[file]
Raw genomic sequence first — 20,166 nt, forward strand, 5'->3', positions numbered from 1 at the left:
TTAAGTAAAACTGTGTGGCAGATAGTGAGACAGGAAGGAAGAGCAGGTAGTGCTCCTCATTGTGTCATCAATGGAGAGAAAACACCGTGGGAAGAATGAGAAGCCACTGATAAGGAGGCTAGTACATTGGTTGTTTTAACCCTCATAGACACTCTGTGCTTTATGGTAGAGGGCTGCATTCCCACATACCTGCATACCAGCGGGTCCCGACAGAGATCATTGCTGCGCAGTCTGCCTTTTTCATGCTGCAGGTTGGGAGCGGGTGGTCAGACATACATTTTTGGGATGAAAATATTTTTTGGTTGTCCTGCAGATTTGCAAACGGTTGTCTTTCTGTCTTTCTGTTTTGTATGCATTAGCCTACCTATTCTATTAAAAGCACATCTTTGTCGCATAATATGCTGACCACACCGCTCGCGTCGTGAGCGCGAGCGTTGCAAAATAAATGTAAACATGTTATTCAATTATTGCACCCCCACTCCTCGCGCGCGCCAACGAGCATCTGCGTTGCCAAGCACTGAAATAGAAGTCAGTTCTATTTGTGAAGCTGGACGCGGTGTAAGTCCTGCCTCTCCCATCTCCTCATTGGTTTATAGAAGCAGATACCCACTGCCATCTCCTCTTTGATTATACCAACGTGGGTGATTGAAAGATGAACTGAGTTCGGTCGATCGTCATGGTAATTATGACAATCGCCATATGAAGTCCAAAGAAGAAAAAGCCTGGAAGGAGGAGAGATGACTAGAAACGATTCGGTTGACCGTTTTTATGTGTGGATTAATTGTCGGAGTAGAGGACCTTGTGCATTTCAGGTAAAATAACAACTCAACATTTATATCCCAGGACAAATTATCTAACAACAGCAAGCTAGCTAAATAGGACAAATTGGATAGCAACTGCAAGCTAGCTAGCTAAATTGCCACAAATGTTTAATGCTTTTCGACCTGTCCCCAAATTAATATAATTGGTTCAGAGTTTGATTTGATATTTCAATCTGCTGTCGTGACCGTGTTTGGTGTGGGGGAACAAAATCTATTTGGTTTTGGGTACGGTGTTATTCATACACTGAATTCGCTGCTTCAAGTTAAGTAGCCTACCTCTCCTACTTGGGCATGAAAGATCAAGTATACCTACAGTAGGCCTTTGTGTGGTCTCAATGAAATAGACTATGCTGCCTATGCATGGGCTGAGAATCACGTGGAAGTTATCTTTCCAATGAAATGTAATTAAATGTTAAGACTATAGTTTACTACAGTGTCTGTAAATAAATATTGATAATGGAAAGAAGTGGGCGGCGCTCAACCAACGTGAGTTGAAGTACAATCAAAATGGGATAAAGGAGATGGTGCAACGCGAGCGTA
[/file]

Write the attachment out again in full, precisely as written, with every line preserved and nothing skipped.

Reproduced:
Raw genomic sequence first — 20,166 nt, forward strand, 5'->3', positions numbered from 1 at the left:
TTAAGTAAAACTGTGTGGCAGATAGTGAGACAGGAAGGAAGAGCAGGTAGTGCTCCTCATTGTGTCATCAATGGAGAGAAAACACCGTGGGAAGAATGAGAAGCCACTGATAAGGAGGCTAGTACATTGGTTGTTTTAACCCTCATAGACACTCTGTGCTTTATGGTAGAGGGCTGCATTCCCACATACCTGCATACCAGCGGGTCCCGACAGAGATCATTGCTGCGCAGTCTGCCTTTTTCATGCTGCAGGTTGGGAGCGGGTGGTCAGACATACATTTTTGGGATGAAAATATTTTTTGGTTGTCCTGCAGATTTGCAAACGGTTGTCTTTCTGTCTTTCTGTTTTGTATGCATTAGCCTACCTATTCTATTAAAAGCACATCTTTGTCGCATAATATGCTGACCACACCGCTCGCGTCGTGAGCGCGAGCGTTGCAAAATAAATGTAAACATGTTATTCAATTATTGCACCCCCACTCCTCGCGCGCGCCAACGAGCATCTGCGTTGCCAAGCACTGAAATAGAAGTCAGTTCTATTTGTGAAGCTGGACGCGGTGTAAGTCCTGCCTCTCCCATCTCCTCATTGGTTTATAGAAGCAGATACCCACTGCCATCTCCTCTTTGATTATACCAACGTGGGTGATTGAAAGATGAACTGAGTTCGGTCGATCGTCATGGTAATTATGACAATCGCCATATGAAGTCCAAAGAAGAAAAAGCCTGGAAGGAGGAGAGATGACTAGAAACGATTCGGTTGACCGTTTTTATGTGTGGATTAATTGTCGGAGTAGAGGACCTTGTGCATTTCAGGTAAAATAACAACTCAACATTTATATCCCAGGACAAATTATCTAACAACAGCAAGCTAGCTAAATAGGACAAATTGGATAGCAACTGCAAGCTAGCTAGCTAAATTGCCACAAATGTTTAATGCTTTTCGACCTGTCCCCAAATTAATATAATTGGTTCAGAGTTTGATTTGATATTTCAATCTGCTGTCGTGACCGTGTTTGGTGTGGGGGAACAAAATCTATTTGGTTTTGGGTACGGTGTTATTCATACACTGAATTCGCTGCTTCAAGTTAAGTAGCCTACCTCTCCTACTTGGGCATGAAAGATCAAGTATACCTACAGTAGGCCTTTGTGTGGTCTCAATGAAATAGACTATGCTGCCTATGCATGGGCTGAGAATCACGTGGAAGTTATCTTTCCAATGAAATGTAATTAAATGTTAAGACTATAGTTTACTACAGTGTCTGTAAATAAATATTGATAATGGAAAGAAGTGGGCGGCGCTCAACCAACGTGAGTTGAAGTACAATCAAAATGGGATAAAGGAGATGGTGCAACGCGAGCGTA